• Howard Roberts, a freelance writer based in Stockton, CA, United States. Howard is hoping the community can help him learn new things – we hope so too :-)

  • Larbi Bayti joins us from Jeddah, Saudi Arabia, where she is an EFL teacher, and is particularly interested in teaching EFL students through twitter.

Know anyone who would like to join an international Online Community that’s all about learning – across all education sectors, business & ITOs: http://bit.ly/233qpfP? Please invite them :)

Member Blog Posts and discussions

In this newsletter, as always, we have some interesting posts. Please jump into the conversations and feel free to ask questions.

  • Denise Arnold established The Cambodia Charitable Trust several years ago with the aim to break the poverty cycle through education. Through providing resources to enable a higher level of education, putting effort into closing education disparities between the sexes and ensuring education is more accessible, this is a goal that Denise has made true strides towards achieving. However, her success suddenly became an obstacle. She realised that one of the secondary schools, which was taking on the graduates of the primary schools the trust was supporting, was now overfull and having to turn students away. But with a little community spirit, generosity and determination, the community and the trust managed to come together to build more classrooms and provide further resources to ensure students have the choice of a secondary story. An inspirational story and a great example of good will overcoming obstacles. Read more in  Education in rural Cambodia – some of the challenges of success

  • Media literacy looks at media education in New Zealand and people’s ability to critically analyse the media they consume. The advent of the Internet has necessitated a whole new take on media literacies and it’s a fascinating field. Research show that hile young people are now very confident at finding information, they lack the ability to be critical about its accuracy, authority and sourcing. This is a great post from Helen Martin, referencing the research of Alan Norman, along with his tips on what we can do to help our youth approach this differently. There’s also a very interesting example of website ownership which is bound to make you think.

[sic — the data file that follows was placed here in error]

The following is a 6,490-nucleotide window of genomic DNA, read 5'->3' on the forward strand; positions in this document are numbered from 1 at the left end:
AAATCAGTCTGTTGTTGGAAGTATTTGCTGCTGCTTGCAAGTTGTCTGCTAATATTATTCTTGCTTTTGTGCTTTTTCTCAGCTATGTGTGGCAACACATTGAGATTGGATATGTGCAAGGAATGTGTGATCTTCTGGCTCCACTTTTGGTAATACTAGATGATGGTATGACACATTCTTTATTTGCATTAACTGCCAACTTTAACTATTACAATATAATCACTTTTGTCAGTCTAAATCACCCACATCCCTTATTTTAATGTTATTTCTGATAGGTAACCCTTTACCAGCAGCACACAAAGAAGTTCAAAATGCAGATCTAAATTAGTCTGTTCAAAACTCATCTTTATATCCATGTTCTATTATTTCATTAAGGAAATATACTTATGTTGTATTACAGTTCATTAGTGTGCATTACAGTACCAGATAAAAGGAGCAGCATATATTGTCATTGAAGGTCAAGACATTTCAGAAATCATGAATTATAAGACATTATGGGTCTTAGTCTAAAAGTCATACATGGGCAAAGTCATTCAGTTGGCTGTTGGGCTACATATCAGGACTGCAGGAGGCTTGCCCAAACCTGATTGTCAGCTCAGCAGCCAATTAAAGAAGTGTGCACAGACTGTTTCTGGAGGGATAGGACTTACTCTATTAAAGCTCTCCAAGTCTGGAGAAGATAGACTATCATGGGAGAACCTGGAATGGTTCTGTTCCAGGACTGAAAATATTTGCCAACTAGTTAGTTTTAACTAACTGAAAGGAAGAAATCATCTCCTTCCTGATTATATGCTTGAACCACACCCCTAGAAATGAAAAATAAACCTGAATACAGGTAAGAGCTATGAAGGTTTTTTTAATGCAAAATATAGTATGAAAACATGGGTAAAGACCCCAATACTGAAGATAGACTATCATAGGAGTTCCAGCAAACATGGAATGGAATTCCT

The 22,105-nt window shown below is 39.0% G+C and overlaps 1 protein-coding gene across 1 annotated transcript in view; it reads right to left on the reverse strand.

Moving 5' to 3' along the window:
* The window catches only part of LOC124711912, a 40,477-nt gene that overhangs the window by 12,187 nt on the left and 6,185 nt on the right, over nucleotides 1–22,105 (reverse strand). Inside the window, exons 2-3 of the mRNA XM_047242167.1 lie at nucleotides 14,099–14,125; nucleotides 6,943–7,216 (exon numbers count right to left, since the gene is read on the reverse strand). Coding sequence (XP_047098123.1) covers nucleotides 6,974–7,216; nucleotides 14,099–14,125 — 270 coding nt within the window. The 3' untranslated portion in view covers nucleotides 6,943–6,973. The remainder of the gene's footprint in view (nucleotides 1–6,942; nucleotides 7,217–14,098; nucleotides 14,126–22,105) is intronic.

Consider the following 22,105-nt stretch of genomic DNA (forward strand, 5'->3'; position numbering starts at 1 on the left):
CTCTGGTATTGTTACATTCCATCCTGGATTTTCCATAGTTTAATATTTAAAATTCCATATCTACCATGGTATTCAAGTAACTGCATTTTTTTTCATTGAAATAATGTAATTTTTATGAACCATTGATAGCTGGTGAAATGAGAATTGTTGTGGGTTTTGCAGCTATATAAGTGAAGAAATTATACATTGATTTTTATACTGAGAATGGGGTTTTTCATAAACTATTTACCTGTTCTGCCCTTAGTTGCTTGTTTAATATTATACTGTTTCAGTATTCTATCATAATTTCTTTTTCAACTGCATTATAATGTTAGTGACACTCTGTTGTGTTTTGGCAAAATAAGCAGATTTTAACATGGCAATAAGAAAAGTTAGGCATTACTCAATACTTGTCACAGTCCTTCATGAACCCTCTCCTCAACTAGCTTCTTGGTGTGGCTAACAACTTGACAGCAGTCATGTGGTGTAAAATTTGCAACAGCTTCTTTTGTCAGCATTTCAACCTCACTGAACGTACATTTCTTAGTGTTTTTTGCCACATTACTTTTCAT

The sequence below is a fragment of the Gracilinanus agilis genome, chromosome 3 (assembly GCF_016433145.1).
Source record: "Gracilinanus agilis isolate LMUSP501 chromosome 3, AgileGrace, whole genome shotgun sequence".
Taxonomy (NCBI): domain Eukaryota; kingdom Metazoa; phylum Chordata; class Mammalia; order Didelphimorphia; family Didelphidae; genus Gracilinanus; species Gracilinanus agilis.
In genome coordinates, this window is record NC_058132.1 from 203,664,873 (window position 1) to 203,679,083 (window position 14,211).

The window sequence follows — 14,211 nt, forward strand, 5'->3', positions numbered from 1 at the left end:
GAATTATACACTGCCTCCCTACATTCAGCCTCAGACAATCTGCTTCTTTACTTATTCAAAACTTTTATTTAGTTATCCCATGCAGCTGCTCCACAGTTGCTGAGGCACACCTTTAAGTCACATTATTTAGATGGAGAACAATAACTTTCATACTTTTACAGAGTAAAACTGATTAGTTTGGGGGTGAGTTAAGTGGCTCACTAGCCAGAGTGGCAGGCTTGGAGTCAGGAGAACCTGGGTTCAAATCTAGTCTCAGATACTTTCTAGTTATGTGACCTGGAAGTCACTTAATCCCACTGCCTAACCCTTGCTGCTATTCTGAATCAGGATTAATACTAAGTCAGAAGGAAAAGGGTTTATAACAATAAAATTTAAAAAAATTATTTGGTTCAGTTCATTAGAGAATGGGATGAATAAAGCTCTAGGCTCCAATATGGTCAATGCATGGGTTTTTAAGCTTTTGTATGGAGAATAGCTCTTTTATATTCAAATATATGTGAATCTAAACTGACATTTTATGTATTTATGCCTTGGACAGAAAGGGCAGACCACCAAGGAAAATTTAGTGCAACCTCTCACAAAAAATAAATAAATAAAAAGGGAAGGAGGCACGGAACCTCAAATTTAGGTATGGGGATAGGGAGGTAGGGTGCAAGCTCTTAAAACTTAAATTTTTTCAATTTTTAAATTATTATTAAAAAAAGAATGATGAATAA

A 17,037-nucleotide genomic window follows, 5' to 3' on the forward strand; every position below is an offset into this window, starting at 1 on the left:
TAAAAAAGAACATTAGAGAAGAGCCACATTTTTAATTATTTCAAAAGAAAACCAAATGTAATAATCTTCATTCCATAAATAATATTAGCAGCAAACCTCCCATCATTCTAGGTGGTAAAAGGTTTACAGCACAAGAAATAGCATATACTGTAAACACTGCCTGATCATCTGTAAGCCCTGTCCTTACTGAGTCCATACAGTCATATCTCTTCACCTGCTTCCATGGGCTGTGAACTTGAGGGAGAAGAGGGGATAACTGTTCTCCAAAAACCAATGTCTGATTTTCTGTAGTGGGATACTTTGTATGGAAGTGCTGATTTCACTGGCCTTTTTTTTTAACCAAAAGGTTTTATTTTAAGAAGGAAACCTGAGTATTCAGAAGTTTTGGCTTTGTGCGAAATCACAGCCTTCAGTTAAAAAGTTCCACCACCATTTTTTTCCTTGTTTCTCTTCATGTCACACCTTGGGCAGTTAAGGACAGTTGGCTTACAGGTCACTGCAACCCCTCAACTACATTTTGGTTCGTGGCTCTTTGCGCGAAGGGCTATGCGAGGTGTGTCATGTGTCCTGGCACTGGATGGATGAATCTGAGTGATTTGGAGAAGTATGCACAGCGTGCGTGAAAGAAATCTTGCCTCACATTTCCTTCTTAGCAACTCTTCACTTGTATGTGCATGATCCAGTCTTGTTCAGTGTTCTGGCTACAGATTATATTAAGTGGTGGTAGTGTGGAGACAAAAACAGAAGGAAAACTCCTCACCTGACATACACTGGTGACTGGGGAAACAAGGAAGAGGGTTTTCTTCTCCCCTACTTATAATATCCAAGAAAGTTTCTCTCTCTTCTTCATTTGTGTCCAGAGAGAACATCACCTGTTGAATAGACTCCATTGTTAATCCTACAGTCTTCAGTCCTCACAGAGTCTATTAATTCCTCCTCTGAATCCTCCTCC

• Monika Kern shares her experience using the collaborative online tool, Padlet. Padlet is essentially an online wall where users can post sticky notes. It is great for encouraging brainstorming sessions and the sharing of ideas and information. Check out Padlet Walls to learn more about the tool and Monika’s own experience and tips.

  • Higher education is a privilege, however, it is one that comes at a cost. With university education now more expensive than it has ever been, as well as more common than it has ever been – it begs the questions, does it really give you and edge and is it worth the investment? The real costs of higher education from Maxine Wells delves into the burden that can come with a degree. She’s also included an infographic that looks at the journey of education prices and how today’s generation have it compared to previous generations.

  • Adam Fletcher has very kindly put together an in depth guide on using reflection as a tool to encourage student voice. The process of looking back on an experience and deciphering the meaning of it can help students feel safe and grow the confidence they need to develop student voice. Seven Student Voice Reflection Activities outlines the activities Adam uses, the methods and context in which he does so and some tips to ensure their as effective as possible. Let us know how you get on with them

  • This month we get another installment on Joanna Wheway’s journey as a new principal. Joanna speaks of how her experience as a teacher and an employee of the education system is shaping how she is trying to behave as a leader. In Time got away from me! Joanna reflects on witnessing educators behaving in a selfish manner to further their career rather than focusing on how they can aid the teachers and students. This is a good reminder that even negative encounters can act as a lesson and shape our behaviours.